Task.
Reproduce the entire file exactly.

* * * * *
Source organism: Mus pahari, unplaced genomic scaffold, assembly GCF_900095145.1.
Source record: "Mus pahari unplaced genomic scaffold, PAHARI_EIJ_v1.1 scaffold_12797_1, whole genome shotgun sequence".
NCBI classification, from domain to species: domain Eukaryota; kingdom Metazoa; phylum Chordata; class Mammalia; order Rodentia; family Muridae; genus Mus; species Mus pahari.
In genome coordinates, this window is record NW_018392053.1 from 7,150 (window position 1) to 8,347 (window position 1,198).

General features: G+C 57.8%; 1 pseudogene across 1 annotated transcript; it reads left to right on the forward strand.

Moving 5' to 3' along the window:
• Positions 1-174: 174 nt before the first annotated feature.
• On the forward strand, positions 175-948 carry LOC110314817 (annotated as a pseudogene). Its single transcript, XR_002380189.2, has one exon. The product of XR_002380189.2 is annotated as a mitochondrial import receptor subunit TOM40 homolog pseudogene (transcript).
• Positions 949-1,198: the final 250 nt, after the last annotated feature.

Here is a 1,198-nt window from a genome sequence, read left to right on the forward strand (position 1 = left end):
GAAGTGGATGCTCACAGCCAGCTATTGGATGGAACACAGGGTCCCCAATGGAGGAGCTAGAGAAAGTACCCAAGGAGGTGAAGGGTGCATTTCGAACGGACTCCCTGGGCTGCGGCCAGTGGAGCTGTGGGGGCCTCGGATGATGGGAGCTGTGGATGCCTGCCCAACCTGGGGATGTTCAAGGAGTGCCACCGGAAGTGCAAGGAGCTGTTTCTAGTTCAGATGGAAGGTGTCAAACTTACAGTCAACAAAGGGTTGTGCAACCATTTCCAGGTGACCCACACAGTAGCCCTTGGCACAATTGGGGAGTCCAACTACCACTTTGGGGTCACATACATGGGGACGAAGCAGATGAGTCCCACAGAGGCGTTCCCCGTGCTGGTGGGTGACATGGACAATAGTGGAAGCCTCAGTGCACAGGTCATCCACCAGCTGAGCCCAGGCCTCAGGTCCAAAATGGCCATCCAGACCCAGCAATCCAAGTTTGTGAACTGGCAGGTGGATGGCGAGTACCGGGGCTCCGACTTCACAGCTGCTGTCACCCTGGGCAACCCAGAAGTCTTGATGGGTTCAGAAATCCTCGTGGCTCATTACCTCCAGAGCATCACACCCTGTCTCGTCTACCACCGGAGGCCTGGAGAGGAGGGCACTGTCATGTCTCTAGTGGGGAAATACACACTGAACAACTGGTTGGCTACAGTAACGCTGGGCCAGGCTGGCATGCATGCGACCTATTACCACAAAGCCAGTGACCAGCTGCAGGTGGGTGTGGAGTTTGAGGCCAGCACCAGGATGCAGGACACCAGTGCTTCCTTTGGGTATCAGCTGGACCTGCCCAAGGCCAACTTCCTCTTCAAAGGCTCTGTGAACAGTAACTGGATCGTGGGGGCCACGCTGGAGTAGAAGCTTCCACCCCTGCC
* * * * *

Source organism: Mus pahari, unplaced genomic scaffold, assembly GCF_900095145.1.
Source record: "Mus pahari unplaced genomic scaffold, PAHARI_EIJ_v1.1 scaffold_12797_1, whole genome shotgun sequence".
NCBI classification, from domain to species: domain Eukaryota; kingdom Metazoa; phylum Chordata; class Mammalia; order Rodentia; family Muridae; genus Mus; species Mus pahari.
In genome coordinates, this window is record NW_018392053.1 from 7,150 (window position 1) to 8,347 (window position 1,198).

General features: G+C 57.8%; 1 pseudogene across 1 annotated transcript; it reads left to right on the forward strand.

Moving 5' to 3' along the window:
• Positions 1-174: 174 nt before the first annotated feature.
• On the forward strand, positions 175-948 carry LOC110314817 (annotated as a pseudogene). Its single transcript, XR_002380189.2, has one exon. The product of XR_002380189.2 is annotated as a mitochondrial import receptor subunit TOM40 homolog pseudogene (transcript).
• Positions 949-1,198: the final 250 nt, after the last annotated feature.

Here is a 1,198-nt window from a genome sequence, read left to right on the forward strand (position 1 = left end):
GAAGTGGATGCTCACAGCCAGCTATTGGATGGAACACAGGGTCCCCAATGGAGGAGCTAGAGAAAGTACCCAAGGAGGTGAAGGGTGCATTTCGAACGGACTCCCTGGGCTGCGGCCAGTGGAGCTGTGGGGGCCTCGGATGATGGGAGCTGTGGATGCCTGCCCAACCTGGGGATGTTCAAGGAGTGCCACCGGAAGTGCAAGGAGCTGTTTCTAGTTCAGATGGAAGGTGTCAAACTTACAGTCAACAAAGGGTTGTGCAACCATTTCCAGGTGACCCACACAGTAGCCCTTGGCACAATTGGGGAGTCCAACTACCACTTTGGGGTCACATACATGGGGACGAAGCAGATGAGTCCCACAGAGGCGTTCCCCGTGCTGGTGGGTGACATGGACAATAGTGGAAGCCTCAGTGCACAGGTCATCCACCAGCTGAGCCCAGGCCTCAGGTCCAAAATGGCCATCCAGACCCAGCAATCCAAGTTTGTGAACTGGCAGGTGGATGGCGAGTACCGGGGCTCCGACTTCACAGCTGCTGTCACCCTGGGCAACCCAGAAGTCTTGATGGGTTCAGAAATCCTCGTGGCTCATTACCTCCAGAGCATCACACCCTGTCTCGTCTACCACCGGAGGCCTGGAGAGGAGGGCACTGTCATGTCTCTAGTGGGGAAATACACACTGAACAACTGGTTGGCTACAGTAACGCTGGGCCAGGCTGGCATGCATGCGACCTATTACCACAAAGCCAGTGACCAGCTGCAGGTGGGTGTGGAGTTTGAGGCCAGCACCAGGATGCAGGACACCAGTGCTTCCTTTGGGTATCAGCTGGACCTGCCCAAGGCCAACTTCCTCTTCAAAGGCTCTGTGAACAGTAACTGGATCGTGGGGGCCACGCTGGAGTAGAAGCTTCCACCCCTGCC